The US: Big country, lots of energy

Oil prices may have dropped precipitously in recent times, yet investors’ appetite for the US midstream sector remains unwavering and helps to boost the country by one slot in this year’s ranking.

“There’s a lot of opportunity in the United States still – even with lower oil prices,” First Reserve’s managing director and head of infrastructure funds Mark Florian told Infrastructure Investor in an interview earlier this year. “The US is a big country and a big economy with lots going on in midstream and power so the US will continue to be a key market for us,” he said. That statement carries weight given that the Connecticut-based energy-focused private equity firm closed its second energy infrastructure fund on $2.5 billion last June, exceeding its target of $2 billion.

Aquamarine, a real asset fund manager established in July 2014, holds a similar view. According to its co-founder and chief executive Joel Moser, unconventional energy is not under threat and is here to stay.

“You might not see lots of new developments at these prices but it is the point at which the industry continues at its current level on a sustainable basis. So, we’re comfortable investing in, for example, transportation resources in support of unconventional,” Moser said in a recent interview. He also thinks recent developments in the sector have led to a more sane investment environment.

While energy and energy infrastructure may be the sectors seeing most activity in the US market currently, there are a number of other developments worth noting as well, such as the Rapid Bridge Replacement Project, which reached financial close on March 18.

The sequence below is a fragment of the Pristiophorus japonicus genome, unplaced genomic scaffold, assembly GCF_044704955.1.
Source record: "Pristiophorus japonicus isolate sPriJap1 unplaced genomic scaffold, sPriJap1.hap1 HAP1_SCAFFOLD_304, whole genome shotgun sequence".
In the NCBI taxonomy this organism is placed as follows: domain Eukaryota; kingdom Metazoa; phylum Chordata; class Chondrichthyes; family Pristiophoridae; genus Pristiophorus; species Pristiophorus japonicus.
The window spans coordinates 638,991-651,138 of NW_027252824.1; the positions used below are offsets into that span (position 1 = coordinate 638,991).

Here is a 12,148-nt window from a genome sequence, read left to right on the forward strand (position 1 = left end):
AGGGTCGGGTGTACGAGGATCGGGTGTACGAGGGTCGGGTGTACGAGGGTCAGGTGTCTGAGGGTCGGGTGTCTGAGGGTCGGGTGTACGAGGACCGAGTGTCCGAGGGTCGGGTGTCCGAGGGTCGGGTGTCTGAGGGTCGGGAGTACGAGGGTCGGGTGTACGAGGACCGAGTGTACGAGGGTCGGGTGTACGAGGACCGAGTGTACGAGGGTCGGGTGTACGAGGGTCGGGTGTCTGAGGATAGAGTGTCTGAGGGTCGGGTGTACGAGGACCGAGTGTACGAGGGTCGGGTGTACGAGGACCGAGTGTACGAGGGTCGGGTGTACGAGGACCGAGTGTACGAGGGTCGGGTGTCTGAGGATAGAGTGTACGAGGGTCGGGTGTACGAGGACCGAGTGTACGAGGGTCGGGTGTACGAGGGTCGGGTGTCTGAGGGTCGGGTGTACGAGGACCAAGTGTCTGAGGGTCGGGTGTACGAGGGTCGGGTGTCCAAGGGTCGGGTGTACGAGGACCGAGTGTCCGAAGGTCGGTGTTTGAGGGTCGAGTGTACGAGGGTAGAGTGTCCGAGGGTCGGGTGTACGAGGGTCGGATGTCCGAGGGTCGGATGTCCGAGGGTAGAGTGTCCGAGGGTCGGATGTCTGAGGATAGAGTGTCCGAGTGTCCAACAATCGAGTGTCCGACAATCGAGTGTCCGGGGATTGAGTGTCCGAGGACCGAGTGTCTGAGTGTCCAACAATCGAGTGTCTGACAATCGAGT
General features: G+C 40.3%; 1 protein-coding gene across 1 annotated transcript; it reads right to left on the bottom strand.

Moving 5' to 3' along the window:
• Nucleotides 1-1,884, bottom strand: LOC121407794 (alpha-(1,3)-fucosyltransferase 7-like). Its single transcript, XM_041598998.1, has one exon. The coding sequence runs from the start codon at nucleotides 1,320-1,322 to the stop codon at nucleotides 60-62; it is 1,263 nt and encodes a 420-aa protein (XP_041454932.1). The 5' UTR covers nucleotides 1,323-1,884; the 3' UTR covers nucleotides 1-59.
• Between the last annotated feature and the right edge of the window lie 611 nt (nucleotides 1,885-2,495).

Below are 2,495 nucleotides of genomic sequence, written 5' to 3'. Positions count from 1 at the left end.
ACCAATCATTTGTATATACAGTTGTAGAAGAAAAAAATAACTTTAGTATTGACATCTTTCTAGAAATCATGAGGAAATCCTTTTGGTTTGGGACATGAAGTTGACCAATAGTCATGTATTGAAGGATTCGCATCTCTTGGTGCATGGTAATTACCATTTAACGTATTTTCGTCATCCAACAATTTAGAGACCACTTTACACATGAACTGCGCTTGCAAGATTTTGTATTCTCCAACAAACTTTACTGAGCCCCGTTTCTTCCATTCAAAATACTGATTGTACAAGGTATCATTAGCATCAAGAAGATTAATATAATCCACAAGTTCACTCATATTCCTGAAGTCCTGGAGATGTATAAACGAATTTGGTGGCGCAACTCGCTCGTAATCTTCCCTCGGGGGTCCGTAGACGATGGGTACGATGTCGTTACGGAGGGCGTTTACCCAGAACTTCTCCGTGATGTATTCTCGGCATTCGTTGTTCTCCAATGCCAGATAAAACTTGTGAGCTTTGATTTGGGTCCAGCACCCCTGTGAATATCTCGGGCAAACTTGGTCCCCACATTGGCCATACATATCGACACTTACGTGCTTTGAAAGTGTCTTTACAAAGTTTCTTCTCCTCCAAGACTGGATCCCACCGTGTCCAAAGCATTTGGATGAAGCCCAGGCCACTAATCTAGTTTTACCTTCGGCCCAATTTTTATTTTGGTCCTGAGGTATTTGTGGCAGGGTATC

The project, which entails replacing 558 bridges in the next three years, is the first major infrastructure project to be procured under Pennsylvania’s public-private partnership (PPP; P3) programme, which was established in 2012.

In addition, an increasing number of transportation projects are being procured as P3s in various parts of the country. Colorado is exploring the possibility of redeveloping the Great Hall terminal at Denver International Airport by partnering with the private sector.

In February, the state’s transportation commission decided a design-build-finance-operate-maintain (DBFOM) model would be best for delivering the Interstate 70 (I-70) East project. The first phase, estimated to cost $1.8 billion, involves a 12-mile segment of the highway that connects Denver International Airport with the city centre and communities to the west.

Last month, Ohio State University issued a Request for Qualifications (RFQ) exploring the possibility of outsourcing the management of its energy systems under a 50-year concession, which includes operating and maintaining the utility system, procuring the energy supply, and implementing an energy savings strategy.

Virginia, which for the time being is quiet in terms of new projects, has made significant changes to its enabling legislation and procurement process with the aim of depoliticising infrastructure investment, ensuring that projects are prioritised based on objective criteria rather than political whims.


Speaking of legislation, reauthorisation of a surface transportation bill seems more likely. In February, nearly 300 members of Congress signed off on a letter addressed to John Boehner, Speaker of the House of Representatives, and Minority Leader Nancy Pelosi urging them to “move a responsibly paid-for multi-year surface transportation bill that will support much-needed economic growth throughout our nation.”

The letter, which was authored by two Republican and two Democratic Representatives, is a good example of bipartisan support for infrastructure. What’s more, the results of the November mid-term elections, which gave Republicans control of both legislative chambers, has many convinced that, with one party in control, more may be achieved.

“Once you have both houses of Congress in the hands of the same party, it becomes easier for Congress to pass major legislation. That’s simply a fact,” John Schmidt, a partner at law firm Mayer Brown said during a recent teleconference. If he’s right, then perhaps the US may move up a place or two in years to come.